Windows 10. A review from a non-tech guy.

Windows_10_HeroI like it.  Though, like many software companies, Microsoft offers something for free but with a catch – they will want to track you.  All of what you do, from what I see.

Apparently – you never know for sure – gone is the Windows 8 start menu – where you would click on the Windows icon at the lower left hand of the screen and be taken to an app screen apart from your desktop.  That’s the big change most users will see.

windows-10-start-menu-orange-640x353The new start menu is more like the old, which is welcome for this user, who has been using Windows forever.  Since the beginning.  And, I don’t have a tablet which is the interface Microsoft has been migrating towards, understandably so.

Finally, FIL will stop being a curmudgeon and can have his start menu back.  But you have to make some changes – the new menu is like the old, but it contains app icons too.  But you can get rid of and change those.

The bigger issue though – On privacy, Microsoft says as follows:

“Finally, we will access, disclose and preserve personal data, includinginde3x your content (such as the content of your emails, other private communications or files in private folders), when we have a good faith belief that doing so is necessary to: 1.comply with applicable law or respond to valid legal process, including from law enforcement or other government agencies; 2.protect our customers, for example to prevent spam or attempts to defraud users of the services, or to help prevent the loss of life or serious injury of anyone; 3.operate and maintain the security of our services, including to prevent or stop an attack on our computer systems or networks; or 4.protect the rights or property of Microsoft, including enforcing the terms governing the use of the services – however, if we receive information indicating that someone is using our services to traffic in stolen intellectual or physical property of Microsoft, we will not inspect a customer’s private content ourselves, but we may refer the matter to law enforcement.”

cloud-computing-computer-cloud-pc-demotivational-poster-1289753854Whoa there… .  What?  Now, I’m certain that I don’t want anybody accessing my anything for any purpose, but me.  Not you, Bill Gates.  Me.

Is that “Finally” first word as in “Finally, the last point to note on our policy is…”, or “Finally!  We can finally access and control most of the worlds computers and all data on them!”  Hmm .

I’m sure that software vendors of all stripes do all kinds of things with data in this new age of cloud computing.  (As an aside, my employer just went exclusively to the cloud and we are transitioning to paperless.  Question: What happens when the cloud, um, doesn’t work?  Do I get a day off?  Answer – No.)  But at least we can have control.  Right?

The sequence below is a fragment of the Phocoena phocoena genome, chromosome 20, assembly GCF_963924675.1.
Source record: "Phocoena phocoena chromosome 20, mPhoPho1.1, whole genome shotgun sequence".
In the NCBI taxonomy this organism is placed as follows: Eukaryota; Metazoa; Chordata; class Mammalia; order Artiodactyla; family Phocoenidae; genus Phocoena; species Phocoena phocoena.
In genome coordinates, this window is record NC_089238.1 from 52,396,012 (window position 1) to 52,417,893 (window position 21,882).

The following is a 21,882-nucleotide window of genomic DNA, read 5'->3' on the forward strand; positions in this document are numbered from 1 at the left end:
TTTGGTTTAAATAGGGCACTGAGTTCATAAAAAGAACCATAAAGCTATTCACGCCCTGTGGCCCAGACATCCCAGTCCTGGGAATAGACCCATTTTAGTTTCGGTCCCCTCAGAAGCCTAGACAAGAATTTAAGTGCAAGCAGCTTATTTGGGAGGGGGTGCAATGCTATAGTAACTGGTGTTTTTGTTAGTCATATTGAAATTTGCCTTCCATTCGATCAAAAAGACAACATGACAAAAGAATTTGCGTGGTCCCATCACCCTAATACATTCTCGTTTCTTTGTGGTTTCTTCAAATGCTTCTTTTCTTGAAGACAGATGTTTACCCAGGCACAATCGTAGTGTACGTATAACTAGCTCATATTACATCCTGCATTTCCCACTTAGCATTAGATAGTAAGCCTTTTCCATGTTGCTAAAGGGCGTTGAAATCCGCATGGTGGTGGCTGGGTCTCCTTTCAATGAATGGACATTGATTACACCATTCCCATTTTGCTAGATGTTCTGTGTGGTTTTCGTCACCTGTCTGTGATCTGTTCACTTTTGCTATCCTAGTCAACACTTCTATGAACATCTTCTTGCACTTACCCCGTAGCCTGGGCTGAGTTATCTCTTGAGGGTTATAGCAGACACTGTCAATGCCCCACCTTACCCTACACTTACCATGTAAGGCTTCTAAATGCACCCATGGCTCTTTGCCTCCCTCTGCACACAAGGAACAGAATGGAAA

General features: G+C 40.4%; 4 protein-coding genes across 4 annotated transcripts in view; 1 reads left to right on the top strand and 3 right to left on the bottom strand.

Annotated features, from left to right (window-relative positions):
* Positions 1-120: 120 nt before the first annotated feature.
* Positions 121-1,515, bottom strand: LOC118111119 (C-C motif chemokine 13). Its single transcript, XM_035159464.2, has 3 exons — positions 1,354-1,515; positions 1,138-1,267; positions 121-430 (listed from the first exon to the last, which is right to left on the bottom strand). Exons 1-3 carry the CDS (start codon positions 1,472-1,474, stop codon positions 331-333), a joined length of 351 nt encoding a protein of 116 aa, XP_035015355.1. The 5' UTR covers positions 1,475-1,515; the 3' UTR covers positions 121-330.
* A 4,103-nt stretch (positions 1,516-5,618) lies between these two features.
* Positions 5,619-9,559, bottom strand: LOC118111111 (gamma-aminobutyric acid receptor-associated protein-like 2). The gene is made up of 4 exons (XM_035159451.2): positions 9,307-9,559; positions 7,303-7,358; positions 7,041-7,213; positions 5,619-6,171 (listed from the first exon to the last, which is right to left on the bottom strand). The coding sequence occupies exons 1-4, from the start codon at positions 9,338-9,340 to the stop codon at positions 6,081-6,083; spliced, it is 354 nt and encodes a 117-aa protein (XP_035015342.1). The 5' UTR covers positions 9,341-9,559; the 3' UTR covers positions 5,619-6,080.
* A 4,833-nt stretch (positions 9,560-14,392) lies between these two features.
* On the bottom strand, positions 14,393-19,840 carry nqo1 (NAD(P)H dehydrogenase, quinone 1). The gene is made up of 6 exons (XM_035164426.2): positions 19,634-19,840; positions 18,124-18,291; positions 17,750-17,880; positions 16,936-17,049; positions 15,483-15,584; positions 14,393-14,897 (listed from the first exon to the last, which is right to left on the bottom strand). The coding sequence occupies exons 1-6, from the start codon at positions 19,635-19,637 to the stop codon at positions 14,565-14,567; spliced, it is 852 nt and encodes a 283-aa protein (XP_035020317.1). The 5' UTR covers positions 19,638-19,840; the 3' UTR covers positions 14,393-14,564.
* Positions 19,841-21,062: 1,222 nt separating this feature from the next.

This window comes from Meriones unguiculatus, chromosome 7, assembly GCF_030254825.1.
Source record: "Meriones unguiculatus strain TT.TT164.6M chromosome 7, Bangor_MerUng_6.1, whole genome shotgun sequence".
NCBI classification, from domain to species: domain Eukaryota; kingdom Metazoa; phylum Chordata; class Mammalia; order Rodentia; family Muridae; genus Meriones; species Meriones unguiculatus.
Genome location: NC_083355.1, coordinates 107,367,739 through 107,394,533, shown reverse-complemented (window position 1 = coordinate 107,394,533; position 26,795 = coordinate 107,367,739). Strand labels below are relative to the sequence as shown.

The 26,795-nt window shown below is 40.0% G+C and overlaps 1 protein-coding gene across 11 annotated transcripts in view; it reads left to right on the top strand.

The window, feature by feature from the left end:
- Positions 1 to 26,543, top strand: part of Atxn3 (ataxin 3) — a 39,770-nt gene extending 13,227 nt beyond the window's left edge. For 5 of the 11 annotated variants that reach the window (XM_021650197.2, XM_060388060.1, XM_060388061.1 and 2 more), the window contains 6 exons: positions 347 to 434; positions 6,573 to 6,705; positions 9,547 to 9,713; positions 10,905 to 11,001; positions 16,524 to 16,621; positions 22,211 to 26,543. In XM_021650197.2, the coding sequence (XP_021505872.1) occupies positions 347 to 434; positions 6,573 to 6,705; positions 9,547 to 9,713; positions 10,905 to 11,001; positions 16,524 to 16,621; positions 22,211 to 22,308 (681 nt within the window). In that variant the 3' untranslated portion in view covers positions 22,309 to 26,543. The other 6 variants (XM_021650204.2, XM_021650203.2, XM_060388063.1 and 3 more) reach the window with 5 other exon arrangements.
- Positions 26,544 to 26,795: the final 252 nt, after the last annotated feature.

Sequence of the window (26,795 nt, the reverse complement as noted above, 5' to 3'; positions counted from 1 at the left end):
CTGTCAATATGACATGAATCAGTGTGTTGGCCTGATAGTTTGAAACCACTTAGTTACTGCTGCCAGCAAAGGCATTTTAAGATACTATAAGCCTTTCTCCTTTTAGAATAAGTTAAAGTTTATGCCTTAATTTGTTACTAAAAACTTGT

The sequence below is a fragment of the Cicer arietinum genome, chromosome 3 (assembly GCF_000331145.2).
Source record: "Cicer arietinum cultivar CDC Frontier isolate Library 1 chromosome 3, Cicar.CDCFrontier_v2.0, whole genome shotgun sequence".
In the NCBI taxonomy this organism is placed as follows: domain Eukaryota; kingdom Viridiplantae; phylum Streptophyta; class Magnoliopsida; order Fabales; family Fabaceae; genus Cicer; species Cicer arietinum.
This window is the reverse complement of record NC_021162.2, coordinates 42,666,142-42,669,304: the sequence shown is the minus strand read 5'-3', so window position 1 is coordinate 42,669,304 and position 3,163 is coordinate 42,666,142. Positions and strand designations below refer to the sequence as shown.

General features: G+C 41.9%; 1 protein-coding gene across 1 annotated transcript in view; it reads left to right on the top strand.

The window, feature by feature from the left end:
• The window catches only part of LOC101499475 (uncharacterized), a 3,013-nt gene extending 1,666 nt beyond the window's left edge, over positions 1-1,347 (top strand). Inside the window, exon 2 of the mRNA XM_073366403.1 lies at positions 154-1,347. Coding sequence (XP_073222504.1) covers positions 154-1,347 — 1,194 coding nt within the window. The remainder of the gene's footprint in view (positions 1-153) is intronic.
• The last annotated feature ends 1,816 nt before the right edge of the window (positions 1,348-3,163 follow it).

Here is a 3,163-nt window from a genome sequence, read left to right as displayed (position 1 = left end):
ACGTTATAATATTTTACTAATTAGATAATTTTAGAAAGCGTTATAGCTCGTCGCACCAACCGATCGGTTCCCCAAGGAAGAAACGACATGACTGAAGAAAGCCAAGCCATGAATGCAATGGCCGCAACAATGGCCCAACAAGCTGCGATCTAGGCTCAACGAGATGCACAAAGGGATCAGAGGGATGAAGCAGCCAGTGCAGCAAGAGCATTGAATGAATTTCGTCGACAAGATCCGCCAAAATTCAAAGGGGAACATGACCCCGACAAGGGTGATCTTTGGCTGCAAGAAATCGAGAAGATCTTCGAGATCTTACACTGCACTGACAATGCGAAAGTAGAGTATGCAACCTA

Well, maybe.  I’m not a tech guy, necessarily.  Sure I can use a computer, I can set up my home network, install hardware, and the like – but there are a lot of settings in Windows that could be doing any number of things.  A LOT.

Here’s a list of settings that may or may not need to be changed.  Things – data about you – that Microsoft will automatically get if you don’t learn about them and make appropriate adjustments:

  • Disable telemetry
  • Disable Biometrics
  • Disable handwriting data disclosure
  • Disable handwriting Error Reporting
  • Disable Application Telemetry
  • Disable Inventory Collector
  • Disable Steps Recorder
  • Disable lock screen camera settings
  • Deactivate and reset Cortana
  • Disable localization
  • Disable sensors
  • Disable Web search
  • Disable Windows Media DRM Internet access
  • Activate postponing upgrades
  • Disable app notifications
  • Disable Password button ads
  • Stopping and resetting the advertising ID
  • Disable SmartScreen filter for URLs
  • Disable sending write information
  • Disable access to language list
  • Disable app access to localization
  • Disable app access to camera
  • Disable app access to microphone
  • Disable acquaintance
  • Disable app access to user accounts info
  • Disable app access to calendar
  • Disable app access to messages
  • Disable app access to wireless connections
  • Disable app access to Uncoupled devices
  • Disable prompts Feedback
  • Disabling Windows Update distribution
  • Disable Windows Update for other products
  • Disable WiFi Sense
  • Disable Windows Defender
  • Disable automatic Windows Updates
  • Deactivate OneDrive
  • Disable Automatic Driver Updates

That’s a long list.

So, I just found an app – when did we start calling programs apps – yes, an application that takes control of all – I assume –

– settings that would be cause for concern.  Including downloading a stupid search bar and allowing its pop-up ads into your browser.   Sheesh.

blog-header-de1-630x250App Do Not Spy, here:

Do not use it.  Because if you seek a quick fix, well, prepare to pay a price.

79574_strip_And there you are.  Get a sleek new interface, easy access to media and all for no-cost except for control over your computing privacy?  Apparently in some most cases.

But this is the face of things to come.

And one more thing…. .  Win10 also disables some adblocking and malware software.  My install disabled my copies of AdAware and Spybot.  Ahh, Windows.  Like a protective big brother.


3 thoughts on “Windows 10. A review from a non-tech guy.”

  1. Microsoft engineers figure most home users will just go the express route on install, which is why they took liberties on having the OS do everything from auto updating to storing your info on the cloud, including the password to access it, encrypted of course. Because people lose or forget their passwords daily and microsoft get’s blamed when they do.
    I’m going to just use linuxmint and fo’getta’bout’it.


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